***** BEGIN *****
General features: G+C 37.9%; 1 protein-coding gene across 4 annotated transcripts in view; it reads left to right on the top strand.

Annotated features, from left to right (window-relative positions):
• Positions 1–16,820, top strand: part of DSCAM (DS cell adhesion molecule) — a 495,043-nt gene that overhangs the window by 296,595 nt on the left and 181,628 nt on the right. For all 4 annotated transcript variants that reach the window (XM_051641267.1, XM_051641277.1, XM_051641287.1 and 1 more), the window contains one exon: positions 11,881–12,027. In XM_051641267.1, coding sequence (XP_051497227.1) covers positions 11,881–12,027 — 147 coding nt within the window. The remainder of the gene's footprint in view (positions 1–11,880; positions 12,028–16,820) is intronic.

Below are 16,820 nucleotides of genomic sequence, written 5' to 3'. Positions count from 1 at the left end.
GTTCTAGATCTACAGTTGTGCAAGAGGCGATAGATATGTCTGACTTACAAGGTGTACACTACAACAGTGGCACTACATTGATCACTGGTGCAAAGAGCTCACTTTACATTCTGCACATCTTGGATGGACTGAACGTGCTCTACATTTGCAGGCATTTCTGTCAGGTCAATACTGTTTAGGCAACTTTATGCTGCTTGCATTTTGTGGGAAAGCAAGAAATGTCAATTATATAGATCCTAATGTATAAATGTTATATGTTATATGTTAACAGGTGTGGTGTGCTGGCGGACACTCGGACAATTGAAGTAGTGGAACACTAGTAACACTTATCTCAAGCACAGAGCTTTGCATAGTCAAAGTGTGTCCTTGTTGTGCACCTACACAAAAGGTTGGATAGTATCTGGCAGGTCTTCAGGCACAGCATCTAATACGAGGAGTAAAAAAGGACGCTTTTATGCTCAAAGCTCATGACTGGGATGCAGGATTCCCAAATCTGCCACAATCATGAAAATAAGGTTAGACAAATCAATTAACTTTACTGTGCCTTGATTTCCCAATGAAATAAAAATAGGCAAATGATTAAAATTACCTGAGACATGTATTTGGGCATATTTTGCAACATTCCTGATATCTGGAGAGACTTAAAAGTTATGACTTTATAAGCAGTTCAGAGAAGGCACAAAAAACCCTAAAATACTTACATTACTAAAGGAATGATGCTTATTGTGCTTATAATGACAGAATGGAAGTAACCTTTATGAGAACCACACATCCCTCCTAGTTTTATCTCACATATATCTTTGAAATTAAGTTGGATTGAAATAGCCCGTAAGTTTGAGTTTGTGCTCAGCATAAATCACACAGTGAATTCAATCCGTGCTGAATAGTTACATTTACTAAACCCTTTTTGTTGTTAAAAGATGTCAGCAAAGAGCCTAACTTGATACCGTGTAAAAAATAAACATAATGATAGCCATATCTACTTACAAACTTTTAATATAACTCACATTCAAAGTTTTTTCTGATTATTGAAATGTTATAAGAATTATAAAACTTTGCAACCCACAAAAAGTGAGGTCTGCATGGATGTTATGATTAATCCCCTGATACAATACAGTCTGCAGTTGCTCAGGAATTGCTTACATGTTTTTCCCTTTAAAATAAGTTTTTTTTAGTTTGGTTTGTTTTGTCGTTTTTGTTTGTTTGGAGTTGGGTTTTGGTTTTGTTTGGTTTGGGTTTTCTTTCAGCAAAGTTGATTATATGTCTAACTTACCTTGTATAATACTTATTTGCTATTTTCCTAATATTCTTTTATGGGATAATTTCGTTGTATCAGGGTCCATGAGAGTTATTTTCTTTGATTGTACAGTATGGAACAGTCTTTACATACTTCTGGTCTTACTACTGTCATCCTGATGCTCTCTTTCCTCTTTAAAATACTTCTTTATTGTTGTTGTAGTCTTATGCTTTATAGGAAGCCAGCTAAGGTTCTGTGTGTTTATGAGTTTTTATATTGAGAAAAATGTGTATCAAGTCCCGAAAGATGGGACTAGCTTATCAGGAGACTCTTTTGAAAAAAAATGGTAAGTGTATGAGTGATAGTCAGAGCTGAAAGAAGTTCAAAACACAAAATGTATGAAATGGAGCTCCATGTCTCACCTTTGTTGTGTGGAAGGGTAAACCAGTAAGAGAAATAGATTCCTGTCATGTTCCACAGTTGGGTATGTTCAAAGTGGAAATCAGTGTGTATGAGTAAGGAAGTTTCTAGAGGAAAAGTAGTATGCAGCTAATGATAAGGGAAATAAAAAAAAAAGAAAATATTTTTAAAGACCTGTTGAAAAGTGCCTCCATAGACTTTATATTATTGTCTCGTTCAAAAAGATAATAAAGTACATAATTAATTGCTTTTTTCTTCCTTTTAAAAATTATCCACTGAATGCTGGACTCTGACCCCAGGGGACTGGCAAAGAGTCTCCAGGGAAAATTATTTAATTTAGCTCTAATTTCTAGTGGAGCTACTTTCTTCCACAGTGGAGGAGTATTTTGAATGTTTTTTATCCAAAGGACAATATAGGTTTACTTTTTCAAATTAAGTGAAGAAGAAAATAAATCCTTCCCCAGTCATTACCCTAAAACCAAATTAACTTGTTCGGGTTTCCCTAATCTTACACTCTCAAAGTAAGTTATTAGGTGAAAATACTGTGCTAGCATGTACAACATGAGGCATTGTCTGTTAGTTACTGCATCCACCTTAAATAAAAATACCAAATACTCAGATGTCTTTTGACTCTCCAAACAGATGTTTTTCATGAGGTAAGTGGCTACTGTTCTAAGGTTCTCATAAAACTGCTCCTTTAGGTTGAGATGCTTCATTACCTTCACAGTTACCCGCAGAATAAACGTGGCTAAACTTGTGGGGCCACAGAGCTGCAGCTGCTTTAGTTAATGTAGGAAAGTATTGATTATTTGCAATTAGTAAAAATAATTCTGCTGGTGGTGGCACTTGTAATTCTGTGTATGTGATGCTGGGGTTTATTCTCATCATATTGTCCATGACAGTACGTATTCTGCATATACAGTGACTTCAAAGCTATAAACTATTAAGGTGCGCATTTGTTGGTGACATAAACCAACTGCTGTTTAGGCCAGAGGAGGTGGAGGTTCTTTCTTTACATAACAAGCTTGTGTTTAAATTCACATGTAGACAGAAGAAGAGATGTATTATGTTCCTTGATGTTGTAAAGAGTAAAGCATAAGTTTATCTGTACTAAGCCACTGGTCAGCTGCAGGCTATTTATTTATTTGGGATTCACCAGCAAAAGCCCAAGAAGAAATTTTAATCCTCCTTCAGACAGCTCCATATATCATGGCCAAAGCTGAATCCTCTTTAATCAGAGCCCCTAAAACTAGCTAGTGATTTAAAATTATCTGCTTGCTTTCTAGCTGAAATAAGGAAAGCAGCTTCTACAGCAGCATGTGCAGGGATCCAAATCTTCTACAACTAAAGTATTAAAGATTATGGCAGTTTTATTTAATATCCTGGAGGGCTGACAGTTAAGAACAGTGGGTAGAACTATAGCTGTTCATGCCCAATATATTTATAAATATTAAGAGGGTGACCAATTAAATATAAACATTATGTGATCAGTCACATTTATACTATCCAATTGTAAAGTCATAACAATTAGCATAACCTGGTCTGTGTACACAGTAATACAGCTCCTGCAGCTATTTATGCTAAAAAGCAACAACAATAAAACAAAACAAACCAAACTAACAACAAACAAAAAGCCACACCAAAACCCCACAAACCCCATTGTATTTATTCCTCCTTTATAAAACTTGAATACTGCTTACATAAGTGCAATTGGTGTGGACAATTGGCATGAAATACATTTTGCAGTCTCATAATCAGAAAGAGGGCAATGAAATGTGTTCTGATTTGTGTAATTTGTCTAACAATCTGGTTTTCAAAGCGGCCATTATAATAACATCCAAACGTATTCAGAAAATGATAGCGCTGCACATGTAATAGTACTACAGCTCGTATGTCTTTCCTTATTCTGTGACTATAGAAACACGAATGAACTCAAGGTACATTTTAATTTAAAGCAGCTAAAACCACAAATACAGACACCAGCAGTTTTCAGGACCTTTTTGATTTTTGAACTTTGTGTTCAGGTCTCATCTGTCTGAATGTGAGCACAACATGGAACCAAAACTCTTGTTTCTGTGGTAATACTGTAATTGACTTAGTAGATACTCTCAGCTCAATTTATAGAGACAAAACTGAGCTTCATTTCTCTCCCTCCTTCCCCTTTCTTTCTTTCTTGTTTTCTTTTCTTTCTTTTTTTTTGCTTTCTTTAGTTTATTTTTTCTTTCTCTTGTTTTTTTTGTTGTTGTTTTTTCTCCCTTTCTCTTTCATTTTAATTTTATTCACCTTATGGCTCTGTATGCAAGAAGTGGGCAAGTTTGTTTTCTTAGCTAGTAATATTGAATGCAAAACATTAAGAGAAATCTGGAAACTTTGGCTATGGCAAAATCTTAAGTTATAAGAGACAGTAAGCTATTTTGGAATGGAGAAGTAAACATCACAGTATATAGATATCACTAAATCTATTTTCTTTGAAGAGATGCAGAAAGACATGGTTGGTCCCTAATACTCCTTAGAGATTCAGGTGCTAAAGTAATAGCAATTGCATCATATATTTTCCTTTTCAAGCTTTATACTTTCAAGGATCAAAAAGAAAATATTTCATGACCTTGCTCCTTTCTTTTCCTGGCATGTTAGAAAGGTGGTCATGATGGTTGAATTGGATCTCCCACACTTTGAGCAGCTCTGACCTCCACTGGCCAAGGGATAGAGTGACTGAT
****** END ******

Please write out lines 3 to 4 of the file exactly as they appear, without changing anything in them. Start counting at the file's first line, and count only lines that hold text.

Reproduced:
• Positions 1–16,820, top strand: part of DSCAM (DS cell adhesion molecule) — a 495,043-nt gene that overhangs the window by 296,595 nt on the left and 181,628 nt on the right. For all 4 annotated transcript variants that reach the window (XM_051641267.1, XM_051641277.1, XM_051641287.1 and 1 more), the window contains one exon: positions 11,881–12,027. In XM_051641267.1, coding sequence (XP_051497227.1) covers positions 11,881–12,027 — 147 coding nt within the window. The remainder of the gene's footprint in view (positions 1–11,880; positions 12,028–16,820) is intronic.

Below are 16,820 nucleotides of genomic sequence, written 5' to 3'. Positions count from 1 at the left end.